Two months later, Mother and Carl married. It was a small wedding. Mother wore a pink dress with a thick, shiny hair ribbon around her waist. She looked beautiful, but I couldn’t help feeling alone.
Carl lived with us after that, and my feelings of security returned—almost like before. Carl tried to be my daddy. He’d help me with homework and we would play games of checkers until Luke got jealous, but usually my thoughts would return to my real daddy and how much I loved and missed him.
Almost a year after Mom introduced us to Carl he adopted us. I will never forget the day we went before the judge, who sat behind his huge, wood desk, much bigger and grander than any they allowed you to sit at during school. His face was as old as a gnarled tree, and his voice sounded like God’s.
He asked, “Do you children understand what you are doing?”
My brother and I nodded yes. Luke was eight and I was almost ten. I wondered if Luke really knew what he was doing, but more importantly, I wondered if I knew what I was doing and if my mother knew what she was doing.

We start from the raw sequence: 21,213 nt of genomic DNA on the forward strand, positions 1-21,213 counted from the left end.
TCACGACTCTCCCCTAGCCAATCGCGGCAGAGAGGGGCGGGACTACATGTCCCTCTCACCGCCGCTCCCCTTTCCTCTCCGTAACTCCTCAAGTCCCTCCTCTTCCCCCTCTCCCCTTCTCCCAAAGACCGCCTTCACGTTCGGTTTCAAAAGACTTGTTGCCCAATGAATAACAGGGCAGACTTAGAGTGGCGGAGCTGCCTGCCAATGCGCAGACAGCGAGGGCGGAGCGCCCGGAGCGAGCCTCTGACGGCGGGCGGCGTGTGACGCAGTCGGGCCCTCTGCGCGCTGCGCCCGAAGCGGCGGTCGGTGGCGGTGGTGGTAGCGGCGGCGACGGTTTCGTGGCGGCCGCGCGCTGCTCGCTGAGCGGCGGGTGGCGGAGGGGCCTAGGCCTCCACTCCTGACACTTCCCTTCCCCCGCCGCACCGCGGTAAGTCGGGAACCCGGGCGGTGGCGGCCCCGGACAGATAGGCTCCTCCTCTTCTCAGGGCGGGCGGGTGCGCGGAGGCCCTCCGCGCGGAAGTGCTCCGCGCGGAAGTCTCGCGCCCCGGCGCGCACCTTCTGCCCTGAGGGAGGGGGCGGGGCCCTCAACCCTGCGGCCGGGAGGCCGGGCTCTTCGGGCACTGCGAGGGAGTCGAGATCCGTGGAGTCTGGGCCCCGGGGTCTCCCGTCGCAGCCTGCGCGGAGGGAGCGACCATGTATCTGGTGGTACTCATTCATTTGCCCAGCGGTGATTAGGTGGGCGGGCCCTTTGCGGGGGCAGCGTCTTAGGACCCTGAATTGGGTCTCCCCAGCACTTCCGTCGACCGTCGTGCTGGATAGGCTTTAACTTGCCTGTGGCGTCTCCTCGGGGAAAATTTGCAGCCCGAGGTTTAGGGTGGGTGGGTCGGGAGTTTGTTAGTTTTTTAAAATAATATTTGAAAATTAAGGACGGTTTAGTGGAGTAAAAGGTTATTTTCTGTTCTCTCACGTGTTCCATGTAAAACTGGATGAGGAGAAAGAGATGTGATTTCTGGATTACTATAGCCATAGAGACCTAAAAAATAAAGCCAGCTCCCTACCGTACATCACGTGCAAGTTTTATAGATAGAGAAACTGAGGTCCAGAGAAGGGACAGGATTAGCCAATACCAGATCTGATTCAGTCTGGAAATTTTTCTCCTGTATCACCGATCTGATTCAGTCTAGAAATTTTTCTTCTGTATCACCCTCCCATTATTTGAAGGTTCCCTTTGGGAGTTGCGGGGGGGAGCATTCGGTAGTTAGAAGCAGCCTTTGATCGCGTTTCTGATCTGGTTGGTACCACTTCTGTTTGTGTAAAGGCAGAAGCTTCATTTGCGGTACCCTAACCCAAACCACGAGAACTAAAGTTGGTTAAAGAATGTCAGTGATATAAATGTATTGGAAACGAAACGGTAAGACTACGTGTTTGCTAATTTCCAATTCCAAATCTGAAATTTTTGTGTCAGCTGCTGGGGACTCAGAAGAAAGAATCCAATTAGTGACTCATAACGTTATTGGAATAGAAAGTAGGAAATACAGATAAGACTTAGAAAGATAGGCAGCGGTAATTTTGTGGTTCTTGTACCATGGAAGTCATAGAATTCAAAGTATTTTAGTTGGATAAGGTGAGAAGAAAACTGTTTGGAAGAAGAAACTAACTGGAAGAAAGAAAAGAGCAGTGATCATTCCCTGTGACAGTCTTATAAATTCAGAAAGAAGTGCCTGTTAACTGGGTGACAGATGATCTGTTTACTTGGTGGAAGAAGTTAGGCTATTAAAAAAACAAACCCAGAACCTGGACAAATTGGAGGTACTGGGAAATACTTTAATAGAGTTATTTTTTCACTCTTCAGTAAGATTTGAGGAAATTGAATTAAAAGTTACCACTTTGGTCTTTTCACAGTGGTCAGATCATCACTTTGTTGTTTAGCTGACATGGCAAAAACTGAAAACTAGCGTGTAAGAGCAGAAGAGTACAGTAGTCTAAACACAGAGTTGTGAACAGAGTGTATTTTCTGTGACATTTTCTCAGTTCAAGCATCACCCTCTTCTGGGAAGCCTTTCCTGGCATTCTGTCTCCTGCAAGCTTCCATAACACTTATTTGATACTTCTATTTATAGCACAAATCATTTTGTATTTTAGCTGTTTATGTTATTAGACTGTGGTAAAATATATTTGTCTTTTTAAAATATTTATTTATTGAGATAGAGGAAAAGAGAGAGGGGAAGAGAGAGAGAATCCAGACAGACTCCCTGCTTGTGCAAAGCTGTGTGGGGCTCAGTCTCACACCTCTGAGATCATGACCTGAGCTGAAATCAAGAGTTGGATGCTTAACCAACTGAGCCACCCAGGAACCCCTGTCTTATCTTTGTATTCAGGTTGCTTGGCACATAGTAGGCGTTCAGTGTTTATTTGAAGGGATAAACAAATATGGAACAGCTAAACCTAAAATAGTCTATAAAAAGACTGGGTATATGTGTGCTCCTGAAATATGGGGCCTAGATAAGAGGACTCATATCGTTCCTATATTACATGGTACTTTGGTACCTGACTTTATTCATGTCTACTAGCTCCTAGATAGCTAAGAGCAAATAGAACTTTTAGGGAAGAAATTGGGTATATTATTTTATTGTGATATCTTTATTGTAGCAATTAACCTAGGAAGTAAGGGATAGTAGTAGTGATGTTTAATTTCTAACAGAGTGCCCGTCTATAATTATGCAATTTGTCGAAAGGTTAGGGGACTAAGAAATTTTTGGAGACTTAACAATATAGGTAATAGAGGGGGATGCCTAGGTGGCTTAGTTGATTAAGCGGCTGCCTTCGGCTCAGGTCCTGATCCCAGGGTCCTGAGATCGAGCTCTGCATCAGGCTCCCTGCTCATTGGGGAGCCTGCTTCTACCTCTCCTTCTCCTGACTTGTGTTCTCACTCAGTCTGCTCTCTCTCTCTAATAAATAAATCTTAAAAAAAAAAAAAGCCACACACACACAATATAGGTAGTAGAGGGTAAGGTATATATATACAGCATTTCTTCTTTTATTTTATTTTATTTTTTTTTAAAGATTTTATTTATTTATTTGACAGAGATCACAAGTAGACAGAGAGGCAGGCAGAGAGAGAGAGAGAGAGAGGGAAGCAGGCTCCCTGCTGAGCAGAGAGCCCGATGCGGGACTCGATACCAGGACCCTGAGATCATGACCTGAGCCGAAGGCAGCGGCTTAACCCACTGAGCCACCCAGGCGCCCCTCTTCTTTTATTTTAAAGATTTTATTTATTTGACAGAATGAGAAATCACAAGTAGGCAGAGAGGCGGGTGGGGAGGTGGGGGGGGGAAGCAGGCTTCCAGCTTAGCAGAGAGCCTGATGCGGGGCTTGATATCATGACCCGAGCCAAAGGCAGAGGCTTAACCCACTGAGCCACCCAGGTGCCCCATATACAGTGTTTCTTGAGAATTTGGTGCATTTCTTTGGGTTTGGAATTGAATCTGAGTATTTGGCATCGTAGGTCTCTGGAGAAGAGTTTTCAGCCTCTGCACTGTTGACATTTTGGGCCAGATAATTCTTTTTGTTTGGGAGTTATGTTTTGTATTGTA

My mother no longer had to listen to anything my daddy said. The divorce papers had been finalized, and she had a new husband. Mother had a new man who wanted to be our daddy. He looked different than our first daddy, and talked differently and everything. He had dark hair where Daddy’s was light brown. And brown eyes where Daddy’s were blue. Carl was shorter and looked like he lifted weights. Daddy’s body looked much like mine—with legs like beanpoles in shorts.
Of course, Daddy wasn’t wearing shorts that day, but a nice suit. And he looked nice, too. I didn’t have to look at his skinny legs.
He sat across from my brother and me, from Mother and her new husband. Sometimes his blue eyes would search my own, but I couldn’t tell what he was saying. Did he like that he was giving my brother and me away? Did it bother him that Carl was adopting us?
Don’t ask me why, but I wanted it to happen. It had been so strange not having a daddy in the house. And Carl was nice. Mother smiled almost all of the time now. And I wanted Mother to smile most of all.
In the end, I wasn’t sure why Mother looked so sad, but the judge shook our hands and I gave my old daddy a hug. I don’t remember if he cried, because suddenly Carl’s hand was reaching out. I took it. We walked arm in arm to the station wagon and got in. That was the last time I saw or heard from my daddy for a long time.